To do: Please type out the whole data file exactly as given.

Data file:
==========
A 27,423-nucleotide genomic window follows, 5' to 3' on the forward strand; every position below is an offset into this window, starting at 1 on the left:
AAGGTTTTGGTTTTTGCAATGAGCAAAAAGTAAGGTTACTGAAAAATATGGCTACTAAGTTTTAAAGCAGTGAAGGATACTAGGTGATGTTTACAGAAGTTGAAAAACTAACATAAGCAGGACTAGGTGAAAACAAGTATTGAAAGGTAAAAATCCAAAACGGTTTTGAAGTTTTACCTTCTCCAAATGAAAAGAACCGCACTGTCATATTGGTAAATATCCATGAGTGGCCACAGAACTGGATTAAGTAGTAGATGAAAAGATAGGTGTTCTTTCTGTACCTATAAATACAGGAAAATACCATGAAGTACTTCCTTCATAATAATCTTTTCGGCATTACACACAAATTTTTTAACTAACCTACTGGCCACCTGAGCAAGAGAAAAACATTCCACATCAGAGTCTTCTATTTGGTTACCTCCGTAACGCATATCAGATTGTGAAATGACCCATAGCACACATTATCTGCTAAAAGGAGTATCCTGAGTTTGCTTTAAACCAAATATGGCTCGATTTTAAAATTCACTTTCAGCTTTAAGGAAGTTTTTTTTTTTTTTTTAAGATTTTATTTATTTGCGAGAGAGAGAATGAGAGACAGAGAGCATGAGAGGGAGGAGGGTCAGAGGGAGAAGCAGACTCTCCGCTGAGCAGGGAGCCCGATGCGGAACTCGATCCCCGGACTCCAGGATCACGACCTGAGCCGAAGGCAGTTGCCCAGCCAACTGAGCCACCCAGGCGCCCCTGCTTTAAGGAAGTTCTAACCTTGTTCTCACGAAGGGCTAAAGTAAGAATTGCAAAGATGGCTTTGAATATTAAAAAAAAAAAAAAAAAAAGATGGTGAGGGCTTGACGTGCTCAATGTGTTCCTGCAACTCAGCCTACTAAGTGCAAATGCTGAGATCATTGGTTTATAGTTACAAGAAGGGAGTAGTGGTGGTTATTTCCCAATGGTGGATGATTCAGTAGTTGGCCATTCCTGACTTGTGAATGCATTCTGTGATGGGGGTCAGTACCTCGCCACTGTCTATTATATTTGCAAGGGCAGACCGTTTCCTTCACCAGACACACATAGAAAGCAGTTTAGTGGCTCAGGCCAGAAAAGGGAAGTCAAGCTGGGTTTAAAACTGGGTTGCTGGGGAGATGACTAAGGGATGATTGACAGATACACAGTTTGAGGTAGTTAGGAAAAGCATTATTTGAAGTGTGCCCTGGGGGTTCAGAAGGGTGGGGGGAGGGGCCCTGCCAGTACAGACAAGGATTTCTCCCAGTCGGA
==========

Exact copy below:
A 27,423-nucleotide genomic window follows, 5' to 3' on the forward strand; every position below is an offset into this window, starting at 1 on the left:
AAGGTTTTGGTTTTTGCAATGAGCAAAAAGTAAGGTTACTGAAAAATATGGCTACTAAGTTTTAAAGCAGTGAAGGATACTAGGTGATGTTTACAGAAGTTGAAAAACTAACATAAGCAGGACTAGGTGAAAACAAGTATTGAAAGGTAAAAATCCAAAACGGTTTTGAAGTTTTACCTTCTCCAAATGAAAAGAACCGCACTGTCATATTGGTAAATATCCATGAGTGGCCACAGAACTGGATTAAGTAGTAGATGAAAAGATAGGTGTTCTTTCTGTACCTATAAATACAGGAAAATACCATGAAGTACTTCCTTCATAATAATCTTTTCGGCATTACACACAAATTTTTTAACTAACCTACTGGCCACCTGAGCAAGAGAAAAACATTCCACATCAGAGTCTTCTATTTGGTTACCTCCGTAACGCATATCAGATTGTGAAATGACCCATAGCACACATTATCTGCTAAAAGGAGTATCCTGAGTTTGCTTTAAACCAAATATGGCTCGATTTTAAAATTCACTTTCAGCTTTAAGGAAGTTTTTTTTTTTTTTTTAAGATTTTATTTATTTGCGAGAGAGAGAATGAGAGACAGAGAGCATGAGAGGGAGGAGGGTCAGAGGGAGAAGCAGACTCTCCGCTGAGCAGGGAGCCCGATGCGGAACTCGATCCCCGGACTCCAGGATCACGACCTGAGCCGAAGGCAGTTGCCCAGCCAACTGAGCCACCCAGGCGCCCCTGCTTTAAGGAAGTTCTAACCTTGTTCTCACGAAGGGCTAAAGTAAGAATTGCAAAGATGGCTTTGAATATTAAAAAAAAAAAAAAAAAAAGATGGTGAGGGCTTGACGTGCTCAATGTGTTCCTGCAACTCAGCCTACTAAGTGCAAATGCTGAGATCATTGGTTTATAGTTACAAGAAGGGAGTAGTGGTGGTTATTTCCCAATGGTGGATGATTCAGTAGTTGGCCATTCCTGACTTGTGAATGCATTCTGTGATGGGGGTCAGTACCTCGCCACTGTCTATTATATTTGCAAGGGCAGACCGTTTCCTTCACCAGACACACATAGAAAGCAGTTTAGTGGCTCAGGCCAGAAAAGGGAAGTCAAGCTGGGTTTAAAACTGGGTTGCTGGGGAGATGACTAAGGGATGATTGACAGATACACAGTTTGAGGTAGTTAGGAAAAGCATTATTTGAAGTGTGCCCTGGGGGTTCAGAAGGGTGGGGGGAGGGGCCCTGCCAGTACAGACAAGGATTTCTCCCAGTCGGA